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    Bacterial and Viral Rashes

    Life-Threatening Rashes continued...

    Kawasaki disease is of unknown cause, although it is suspected to be caused by a bacteria or virus, which then results in an autoimmune reaction. It usually affects children younger than 5 years. It can have serious effects on your child's heart if not diagnosed and treated correctly. Call your doctor or go to the hospital's emergency department immediately if you suspect your child may have Kawasaki disease.

    • Symptoms
      • The disease is defined by the following 5 diagnostic criteria:
        • Fever for more than 5 days
        • Redness of the eyes (painless conjunctivitis)
        • Swollen lymph nodes in the neck
        • Red throat, tongue, or cracked lips
        • Redness or swelling of the hands and feet
        • Rash with flat red lesions, raised red lesions, blisters, or any combination of these.
      • The child appears quite ill and may also have vomiting, diarrhea, cough, and arthritis.
    • Treatment
      • No test diagnoses this disease. The diagnosis is made clinically, by looking for all of the diagnostic criteria. Children with this disease may also have an elevated platelet count. Saclike dilatation of the coronary arteries called aneurysms also may be noted. If the dilation is present and Kawasaki disease is suspected, your child will need an echocardiogram.
      • Children with Kawasaki disease are admitted to the hospital and given IV gamma globulin and high-dose aspirin.

    Toxic shock syndrome

    Toxic shock syndrome is a life-threatening disease in which many body systems are acutely affected. It can be similar to RMSF, measles, and several other diseases. This disease is caused by a toxin produced by S aureus or a streptococcal bacteria. When the causative organism is Streptococcus, the disease is called streptococcal toxic shock syndrome (STSS). TSS can sometimes result from prolonged insertion of tampons. This disease can be fatal even with the maximum intensive treatment. If you suspect that your child may have TSS or STSS, go to your hospital's emergency department immediately.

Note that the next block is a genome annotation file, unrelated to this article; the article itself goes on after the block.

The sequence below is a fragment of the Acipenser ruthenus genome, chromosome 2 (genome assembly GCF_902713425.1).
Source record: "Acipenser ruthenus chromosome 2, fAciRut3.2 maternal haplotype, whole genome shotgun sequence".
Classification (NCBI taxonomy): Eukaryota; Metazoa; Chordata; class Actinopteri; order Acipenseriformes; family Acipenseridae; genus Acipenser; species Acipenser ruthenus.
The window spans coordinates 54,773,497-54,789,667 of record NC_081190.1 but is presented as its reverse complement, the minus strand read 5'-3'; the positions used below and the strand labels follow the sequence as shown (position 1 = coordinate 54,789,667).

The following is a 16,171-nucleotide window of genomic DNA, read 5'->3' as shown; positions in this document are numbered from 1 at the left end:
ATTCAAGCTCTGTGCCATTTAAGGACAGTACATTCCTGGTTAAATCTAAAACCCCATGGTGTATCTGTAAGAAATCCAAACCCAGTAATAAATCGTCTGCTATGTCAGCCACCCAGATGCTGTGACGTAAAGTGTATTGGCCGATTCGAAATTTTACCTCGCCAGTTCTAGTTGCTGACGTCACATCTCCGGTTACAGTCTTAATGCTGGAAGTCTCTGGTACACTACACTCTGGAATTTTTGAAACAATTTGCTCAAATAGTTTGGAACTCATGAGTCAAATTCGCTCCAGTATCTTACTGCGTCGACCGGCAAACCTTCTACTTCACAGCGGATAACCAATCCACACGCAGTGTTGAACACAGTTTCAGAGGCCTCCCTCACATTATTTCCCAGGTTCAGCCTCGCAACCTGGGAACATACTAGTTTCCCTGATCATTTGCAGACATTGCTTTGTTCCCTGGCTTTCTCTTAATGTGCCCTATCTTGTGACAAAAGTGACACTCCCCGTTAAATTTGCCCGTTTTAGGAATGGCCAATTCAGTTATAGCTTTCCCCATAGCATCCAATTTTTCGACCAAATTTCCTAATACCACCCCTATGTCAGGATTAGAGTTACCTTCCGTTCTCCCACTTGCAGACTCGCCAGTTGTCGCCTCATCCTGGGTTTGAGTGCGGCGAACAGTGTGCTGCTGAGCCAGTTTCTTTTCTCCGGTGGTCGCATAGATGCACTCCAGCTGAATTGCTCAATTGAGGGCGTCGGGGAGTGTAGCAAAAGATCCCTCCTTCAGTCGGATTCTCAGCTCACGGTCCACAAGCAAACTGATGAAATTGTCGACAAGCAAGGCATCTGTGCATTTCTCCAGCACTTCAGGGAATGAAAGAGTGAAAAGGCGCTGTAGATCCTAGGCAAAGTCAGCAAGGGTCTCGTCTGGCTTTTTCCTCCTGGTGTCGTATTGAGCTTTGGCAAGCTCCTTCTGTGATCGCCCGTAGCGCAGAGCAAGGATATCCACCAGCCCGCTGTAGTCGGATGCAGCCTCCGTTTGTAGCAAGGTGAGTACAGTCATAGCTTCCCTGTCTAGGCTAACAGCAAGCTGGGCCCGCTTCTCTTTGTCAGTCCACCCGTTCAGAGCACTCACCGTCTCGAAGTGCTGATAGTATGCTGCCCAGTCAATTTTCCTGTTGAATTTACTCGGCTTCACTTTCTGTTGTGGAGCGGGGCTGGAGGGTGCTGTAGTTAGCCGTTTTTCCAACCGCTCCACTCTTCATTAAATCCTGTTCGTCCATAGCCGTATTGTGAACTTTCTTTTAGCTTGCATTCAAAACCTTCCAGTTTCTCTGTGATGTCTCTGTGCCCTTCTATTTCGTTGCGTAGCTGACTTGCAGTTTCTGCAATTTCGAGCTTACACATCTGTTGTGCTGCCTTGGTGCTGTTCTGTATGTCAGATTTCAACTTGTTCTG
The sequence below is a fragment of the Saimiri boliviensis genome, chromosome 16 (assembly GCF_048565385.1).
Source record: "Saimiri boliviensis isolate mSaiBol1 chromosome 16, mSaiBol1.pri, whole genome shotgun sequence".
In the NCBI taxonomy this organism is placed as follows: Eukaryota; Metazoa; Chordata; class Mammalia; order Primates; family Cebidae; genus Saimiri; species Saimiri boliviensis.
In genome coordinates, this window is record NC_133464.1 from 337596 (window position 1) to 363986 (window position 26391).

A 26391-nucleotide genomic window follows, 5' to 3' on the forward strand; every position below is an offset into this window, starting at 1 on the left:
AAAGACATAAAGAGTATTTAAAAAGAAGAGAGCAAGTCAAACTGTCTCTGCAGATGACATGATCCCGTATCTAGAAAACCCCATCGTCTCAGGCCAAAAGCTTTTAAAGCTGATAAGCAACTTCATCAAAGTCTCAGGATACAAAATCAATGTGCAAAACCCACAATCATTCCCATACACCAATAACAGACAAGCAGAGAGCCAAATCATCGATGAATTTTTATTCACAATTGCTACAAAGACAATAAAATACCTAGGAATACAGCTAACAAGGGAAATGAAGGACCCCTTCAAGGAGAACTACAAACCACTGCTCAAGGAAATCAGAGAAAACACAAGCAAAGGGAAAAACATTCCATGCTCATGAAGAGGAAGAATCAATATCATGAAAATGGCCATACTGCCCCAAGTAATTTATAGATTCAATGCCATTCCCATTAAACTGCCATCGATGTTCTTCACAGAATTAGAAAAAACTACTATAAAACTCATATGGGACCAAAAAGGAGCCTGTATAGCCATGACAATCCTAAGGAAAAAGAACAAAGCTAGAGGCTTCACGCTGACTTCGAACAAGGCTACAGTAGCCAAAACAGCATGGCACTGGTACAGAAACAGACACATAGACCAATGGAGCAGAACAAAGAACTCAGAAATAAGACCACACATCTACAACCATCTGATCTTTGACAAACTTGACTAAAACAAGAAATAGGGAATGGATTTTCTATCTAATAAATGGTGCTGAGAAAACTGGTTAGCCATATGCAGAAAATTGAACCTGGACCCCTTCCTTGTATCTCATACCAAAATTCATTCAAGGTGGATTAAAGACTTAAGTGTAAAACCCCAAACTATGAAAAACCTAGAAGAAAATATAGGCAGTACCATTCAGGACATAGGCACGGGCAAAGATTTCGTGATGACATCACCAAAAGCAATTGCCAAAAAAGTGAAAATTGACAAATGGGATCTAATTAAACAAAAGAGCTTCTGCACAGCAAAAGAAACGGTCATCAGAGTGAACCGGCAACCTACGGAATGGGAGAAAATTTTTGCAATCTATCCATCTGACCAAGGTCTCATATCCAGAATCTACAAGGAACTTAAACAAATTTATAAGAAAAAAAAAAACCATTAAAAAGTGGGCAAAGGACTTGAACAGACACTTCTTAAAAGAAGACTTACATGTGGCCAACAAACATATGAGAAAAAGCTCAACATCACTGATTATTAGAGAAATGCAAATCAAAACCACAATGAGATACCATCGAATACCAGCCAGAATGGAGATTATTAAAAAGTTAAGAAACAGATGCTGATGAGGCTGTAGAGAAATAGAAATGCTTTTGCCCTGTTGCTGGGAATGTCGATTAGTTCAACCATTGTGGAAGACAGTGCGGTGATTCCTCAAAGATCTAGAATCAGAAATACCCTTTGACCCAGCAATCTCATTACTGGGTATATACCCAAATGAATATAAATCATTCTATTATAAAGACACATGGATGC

• Symptoms
      • Toxic shock syndrome is very serious and begins with a high fever, sore throat, and body aches and may include vomiting or diarrhea.
      • Your child may also have a low blood pressure, disorientation, or liver and kidney failure.
      • The rash looks like a mild sunburn but will be found in areas normally covered by clothes when outdoors.
      • Children with this disease appear very ill, and the disease can progress rapidly to life threatening.
    • Treatment
      • The source of the infection must be found and adequately treated, but the mainstay of therapy involves supporting the circulation.
      • Children with this disease are often admitted to the hospital for close observation and therapy in an intensive care setting.

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